The following post IS NOT written by me. Here is today's guest post, "The Little Fort":

I find myself covered in dust as I glance over the small group our Lord has placed me to lead. They are a ragtag bunch, some bold, some timid, some cultured, some country but all of them are experienced veterans of the war. All of them have been in the war longer than I have been alive. These soldiers have been holding this position for fifty years. The battlements are burned and scarred from the assaults by the enemy. 

Once a proud bastion of light and wisdom, the little fort has become nearly forgotten in the war. Reinforcements and supplies have stopped. We have just enough supplies and warriors to last mere weeks or months at best.

A wave of melancholy washes over me as I look down at the orders in my hand. I look back at the veterans and back to the new orders. They read “You are needed north.”

My troops trust me and they want me to remain with them. For several years I have raised my shield with theirs and withstood the blows of the enemy. We have gathered in victory feasts and praised our king and shared our joy. We have mourned as we watched the enemy carry off some of our own. And we shared the mixed feelings of pride and sorrow as the King transferred our forces to new posts, leaving us behind.

What's wrong friend?” my sergeant asks me. A soft faced old man of eighty winters, whose gentle demeanor hides his true spiritual power and resolve to hold his position no matter what.

I hand him the orders. He reads it in silence, his merry smile faltering into grim determination. He looks up with tears in his eyes. “So you are leaving the fort?”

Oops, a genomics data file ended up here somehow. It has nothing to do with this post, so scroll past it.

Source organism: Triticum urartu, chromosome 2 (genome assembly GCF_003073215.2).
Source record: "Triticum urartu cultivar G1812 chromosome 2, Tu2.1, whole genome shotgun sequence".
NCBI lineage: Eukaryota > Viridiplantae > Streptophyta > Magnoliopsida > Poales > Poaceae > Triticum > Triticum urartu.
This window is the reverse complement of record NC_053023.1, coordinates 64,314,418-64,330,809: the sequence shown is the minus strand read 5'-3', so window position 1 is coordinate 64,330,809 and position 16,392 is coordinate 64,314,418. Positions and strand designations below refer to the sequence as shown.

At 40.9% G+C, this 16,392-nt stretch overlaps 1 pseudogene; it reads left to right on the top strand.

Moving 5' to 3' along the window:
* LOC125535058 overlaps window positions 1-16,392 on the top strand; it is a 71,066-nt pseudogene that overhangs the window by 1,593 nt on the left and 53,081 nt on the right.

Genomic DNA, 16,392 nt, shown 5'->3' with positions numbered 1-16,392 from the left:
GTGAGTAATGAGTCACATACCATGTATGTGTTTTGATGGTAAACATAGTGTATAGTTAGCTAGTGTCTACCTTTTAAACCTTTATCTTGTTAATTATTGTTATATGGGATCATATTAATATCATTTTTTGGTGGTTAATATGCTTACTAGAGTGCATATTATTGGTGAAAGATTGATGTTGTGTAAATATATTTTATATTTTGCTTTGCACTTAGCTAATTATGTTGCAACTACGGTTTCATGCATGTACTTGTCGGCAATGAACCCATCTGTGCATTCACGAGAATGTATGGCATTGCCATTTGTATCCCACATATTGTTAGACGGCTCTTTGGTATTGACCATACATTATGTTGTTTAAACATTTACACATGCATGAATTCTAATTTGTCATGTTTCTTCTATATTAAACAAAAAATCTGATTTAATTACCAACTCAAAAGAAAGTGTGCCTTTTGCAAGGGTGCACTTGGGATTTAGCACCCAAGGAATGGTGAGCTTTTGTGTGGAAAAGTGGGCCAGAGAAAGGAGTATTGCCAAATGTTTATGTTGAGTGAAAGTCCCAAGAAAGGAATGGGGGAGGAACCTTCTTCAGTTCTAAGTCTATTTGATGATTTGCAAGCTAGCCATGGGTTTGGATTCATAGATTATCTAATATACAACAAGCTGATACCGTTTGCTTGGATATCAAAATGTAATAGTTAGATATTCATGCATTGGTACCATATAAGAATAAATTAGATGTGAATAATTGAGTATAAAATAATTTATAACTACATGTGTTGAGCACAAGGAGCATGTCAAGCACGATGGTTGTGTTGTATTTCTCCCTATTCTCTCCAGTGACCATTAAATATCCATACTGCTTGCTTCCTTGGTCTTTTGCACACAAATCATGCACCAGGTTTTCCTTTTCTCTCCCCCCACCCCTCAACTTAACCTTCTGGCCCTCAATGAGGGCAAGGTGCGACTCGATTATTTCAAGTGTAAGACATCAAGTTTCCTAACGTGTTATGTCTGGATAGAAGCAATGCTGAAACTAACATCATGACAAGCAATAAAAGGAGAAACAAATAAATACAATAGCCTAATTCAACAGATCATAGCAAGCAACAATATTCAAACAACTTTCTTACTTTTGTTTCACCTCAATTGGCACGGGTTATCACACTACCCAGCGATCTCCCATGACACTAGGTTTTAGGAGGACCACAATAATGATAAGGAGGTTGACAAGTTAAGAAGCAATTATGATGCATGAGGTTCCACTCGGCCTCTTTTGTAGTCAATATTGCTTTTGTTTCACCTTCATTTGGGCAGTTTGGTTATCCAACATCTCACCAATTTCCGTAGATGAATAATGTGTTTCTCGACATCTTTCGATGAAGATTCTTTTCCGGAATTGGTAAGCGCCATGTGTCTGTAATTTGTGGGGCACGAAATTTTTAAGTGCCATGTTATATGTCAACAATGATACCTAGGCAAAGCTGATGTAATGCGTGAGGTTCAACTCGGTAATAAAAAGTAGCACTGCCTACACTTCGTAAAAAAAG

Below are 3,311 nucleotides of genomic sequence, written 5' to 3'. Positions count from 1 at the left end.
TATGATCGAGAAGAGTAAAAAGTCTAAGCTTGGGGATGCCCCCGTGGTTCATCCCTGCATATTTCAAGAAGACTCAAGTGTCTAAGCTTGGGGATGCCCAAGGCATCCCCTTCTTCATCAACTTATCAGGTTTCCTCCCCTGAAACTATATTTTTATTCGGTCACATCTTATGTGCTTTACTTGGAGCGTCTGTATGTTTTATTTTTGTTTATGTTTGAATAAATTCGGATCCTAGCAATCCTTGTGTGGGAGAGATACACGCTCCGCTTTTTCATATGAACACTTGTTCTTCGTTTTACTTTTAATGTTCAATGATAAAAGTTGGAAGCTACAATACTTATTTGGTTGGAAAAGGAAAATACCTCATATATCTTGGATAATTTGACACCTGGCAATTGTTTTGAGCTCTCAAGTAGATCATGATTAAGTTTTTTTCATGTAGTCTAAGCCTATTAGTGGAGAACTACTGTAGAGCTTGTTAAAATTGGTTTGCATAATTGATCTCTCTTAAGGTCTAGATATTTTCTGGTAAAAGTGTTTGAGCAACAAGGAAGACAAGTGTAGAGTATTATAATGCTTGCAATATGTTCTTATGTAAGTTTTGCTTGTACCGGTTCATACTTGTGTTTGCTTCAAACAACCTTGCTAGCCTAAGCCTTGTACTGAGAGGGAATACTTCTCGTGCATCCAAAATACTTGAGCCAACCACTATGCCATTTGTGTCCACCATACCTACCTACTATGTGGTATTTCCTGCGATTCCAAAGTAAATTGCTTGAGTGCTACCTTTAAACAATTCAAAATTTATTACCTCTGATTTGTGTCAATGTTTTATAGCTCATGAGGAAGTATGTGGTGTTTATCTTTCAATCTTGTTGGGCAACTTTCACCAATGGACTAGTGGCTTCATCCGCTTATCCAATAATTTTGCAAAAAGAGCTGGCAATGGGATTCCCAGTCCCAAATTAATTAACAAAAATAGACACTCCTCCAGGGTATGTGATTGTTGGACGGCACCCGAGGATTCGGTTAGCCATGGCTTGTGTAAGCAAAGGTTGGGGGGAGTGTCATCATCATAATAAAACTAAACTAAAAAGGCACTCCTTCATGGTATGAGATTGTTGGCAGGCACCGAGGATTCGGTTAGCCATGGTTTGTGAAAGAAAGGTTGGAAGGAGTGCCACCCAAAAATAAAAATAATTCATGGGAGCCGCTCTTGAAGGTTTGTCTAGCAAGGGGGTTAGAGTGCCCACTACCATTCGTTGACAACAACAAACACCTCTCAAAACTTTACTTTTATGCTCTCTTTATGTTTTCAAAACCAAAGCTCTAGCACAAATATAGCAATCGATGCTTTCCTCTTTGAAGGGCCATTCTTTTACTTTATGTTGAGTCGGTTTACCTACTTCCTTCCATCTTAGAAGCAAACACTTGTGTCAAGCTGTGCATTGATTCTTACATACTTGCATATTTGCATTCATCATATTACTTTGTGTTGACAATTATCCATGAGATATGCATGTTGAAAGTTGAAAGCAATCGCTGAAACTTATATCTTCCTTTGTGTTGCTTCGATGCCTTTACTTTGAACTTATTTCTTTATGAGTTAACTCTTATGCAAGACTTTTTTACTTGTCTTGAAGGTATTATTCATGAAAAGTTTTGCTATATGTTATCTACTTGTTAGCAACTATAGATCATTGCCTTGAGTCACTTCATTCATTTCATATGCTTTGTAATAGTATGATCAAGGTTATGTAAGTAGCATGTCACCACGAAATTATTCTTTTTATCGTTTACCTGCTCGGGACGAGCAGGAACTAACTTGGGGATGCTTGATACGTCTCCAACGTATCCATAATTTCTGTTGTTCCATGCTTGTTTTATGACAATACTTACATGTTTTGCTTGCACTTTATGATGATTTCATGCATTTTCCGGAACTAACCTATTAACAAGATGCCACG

It seems so,” I say. “but I don't know when or where.”

He nods and gestures to the others who are still beyond earshot. “You know you are probably our last captain. This is probably the end of the fort.” I watch the history of the fort play over his face. I can see him recalling the fact his father and mother were soldiers and helped build this fort, carving it from the wilderness and defending the those who were lost and wandering from the wolves and beasts of the forest and field. I know he was remembering the day his own children were made the King's soldiers in the very hall of honor that stood behind me. But mostly I could see his pain at the loss of his wife who was the equal warrior to him in every regard. That had been transferred to the King's castle last year leaving the old soldier with an empty tent.

A dryness not cotton filled my throat. “I can only say the Lord knows what he is doing.”

Yes he does,” the old veteran replied and walked back to the others. 

I crumpled the orders in my hand. Turning away from them I looked up toward the skies and whispered “Why does it hurt so bad for things to change? Why do these forts rise and fall? What's the point of fighting for a hundred years to just watch it crumble and die because it just withers?”

“Captain,” An ancient voice cracked behind me. I turned to find the oldest of our veterans, a woman so old neither she nor any of the other soldiers knew how old she actually was. Her helmet was so battered and bent it was hard to tell what the original shape had been. This old warrior had fought some terrible battles. “I just wanted you to know I think his little fort is gonna grow. I think the Lord is gonna bring us some new recruits and help us to fix these old walls. I know because you are here.”

It was like a knife had slipped into my guts. “Oh sweet lady,” I said. “The Lord has his own plans for us.” I handed her the crumpled orders.

She read them. “Well I don't want you to go. I like you as our captain and I know this fort will grow so you just forget those orders.”

I want to cry. This little fort and it's soldiers mean much to my heart. But my orders are in my hand. I hear the screech of the messenger hawk. I can see the new orders coming on the wings of the Lord's hawk. I don't know to be happy or to cry. Why does change have to hurt so bad?